Consumer confidence has lifted to its highest level for more
than a year, the Westpac McDermott Miller survey has found.
The quarterly survey's index rose 8.6 points to 111.1 - any
reading over 100 indicates more optimists than pessimists.
"The improvement was pervasive," Westpac economist Felix
Delbruck said. "Not only have households become more
optimistic for the future, but their assessment of their
current financial situation is the best it has been in five
A net 29 per cent of respondents said it was a good time to
buy a major household item. While that is only a modest
improvement on the September survey's 27 per cent, it is
still the second highest reading for this indicator since the
The lift in confidence adds to evidence, like electronic card
transactions, that the weak September quarter was a pothole,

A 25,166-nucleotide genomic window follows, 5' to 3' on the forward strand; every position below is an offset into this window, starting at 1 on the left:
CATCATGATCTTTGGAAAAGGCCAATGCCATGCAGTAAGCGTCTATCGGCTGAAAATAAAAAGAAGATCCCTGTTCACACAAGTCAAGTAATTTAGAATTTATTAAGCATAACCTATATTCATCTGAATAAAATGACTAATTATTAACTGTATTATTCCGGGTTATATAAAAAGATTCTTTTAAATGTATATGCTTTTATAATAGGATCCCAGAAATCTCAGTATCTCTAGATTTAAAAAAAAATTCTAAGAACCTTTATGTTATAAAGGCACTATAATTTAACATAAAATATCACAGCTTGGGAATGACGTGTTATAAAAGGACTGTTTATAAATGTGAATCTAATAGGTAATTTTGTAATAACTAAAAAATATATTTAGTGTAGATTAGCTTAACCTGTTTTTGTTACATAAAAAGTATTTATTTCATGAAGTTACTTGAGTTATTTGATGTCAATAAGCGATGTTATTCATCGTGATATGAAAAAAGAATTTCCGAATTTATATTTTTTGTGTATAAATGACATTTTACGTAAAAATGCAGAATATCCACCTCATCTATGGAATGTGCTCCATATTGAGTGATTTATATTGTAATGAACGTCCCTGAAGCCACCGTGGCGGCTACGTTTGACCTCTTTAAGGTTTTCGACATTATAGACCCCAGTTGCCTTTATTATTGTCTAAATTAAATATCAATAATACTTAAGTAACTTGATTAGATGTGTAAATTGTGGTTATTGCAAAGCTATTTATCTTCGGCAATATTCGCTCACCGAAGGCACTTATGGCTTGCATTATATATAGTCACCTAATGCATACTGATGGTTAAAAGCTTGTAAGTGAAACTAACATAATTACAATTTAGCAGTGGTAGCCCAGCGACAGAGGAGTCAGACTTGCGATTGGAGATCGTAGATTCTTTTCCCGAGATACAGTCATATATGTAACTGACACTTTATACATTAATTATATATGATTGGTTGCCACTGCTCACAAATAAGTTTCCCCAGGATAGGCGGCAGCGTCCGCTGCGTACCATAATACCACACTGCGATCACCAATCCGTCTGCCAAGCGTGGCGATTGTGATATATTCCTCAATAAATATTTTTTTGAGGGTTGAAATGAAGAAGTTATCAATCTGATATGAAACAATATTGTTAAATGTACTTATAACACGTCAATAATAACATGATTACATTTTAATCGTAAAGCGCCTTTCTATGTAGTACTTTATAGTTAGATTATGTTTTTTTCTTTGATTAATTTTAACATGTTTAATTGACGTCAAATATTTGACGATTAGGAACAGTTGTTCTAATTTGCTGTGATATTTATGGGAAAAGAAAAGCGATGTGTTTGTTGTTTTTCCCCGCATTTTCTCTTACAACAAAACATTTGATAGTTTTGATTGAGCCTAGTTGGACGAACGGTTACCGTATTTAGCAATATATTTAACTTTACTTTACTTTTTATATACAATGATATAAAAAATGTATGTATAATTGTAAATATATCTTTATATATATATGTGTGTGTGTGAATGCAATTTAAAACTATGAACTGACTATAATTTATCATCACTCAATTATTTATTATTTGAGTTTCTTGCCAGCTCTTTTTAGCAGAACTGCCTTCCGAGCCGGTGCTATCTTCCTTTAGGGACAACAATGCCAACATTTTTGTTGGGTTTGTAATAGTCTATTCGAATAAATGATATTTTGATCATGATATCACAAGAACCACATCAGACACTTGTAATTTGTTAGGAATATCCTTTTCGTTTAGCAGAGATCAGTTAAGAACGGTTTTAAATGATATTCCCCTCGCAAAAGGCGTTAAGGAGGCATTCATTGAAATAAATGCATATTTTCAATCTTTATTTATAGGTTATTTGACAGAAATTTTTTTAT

rather than a ditch. It comes despite a stream of
high-profile layoffs and an unexpectedly steep rise in the
unemployment rate to 7.3 per cent.
"Then again, other developments have been more positive: the
Canterbury rebuild is accelerating, we've had slightly better
news on the global economy, and a continued high exchange
rate has helped keep prices for some imported goods low."
Respondents were asked whether they feel better or worse off
financially than a year ago. While a net 12 per cent say
worse off, that is an improvement on a net 22 per cent of
that view three months ago.
Households are now also cautiously optimistic about their
financial situation, with a net 8 per cent expecting things
to get better over the coming year, the highest since
September last year in the lead-up to the Rugby World Cup.
But households remain significantly less upbeat about their
When asked what they would do with a $10,000 windfall, the
proportion saying they would use it to pay down debt remains
higher than it was in the mid-2000s and the proportion who
say they would spend it correspondingly lower.
- Brian Fallow of the New Zealand Herald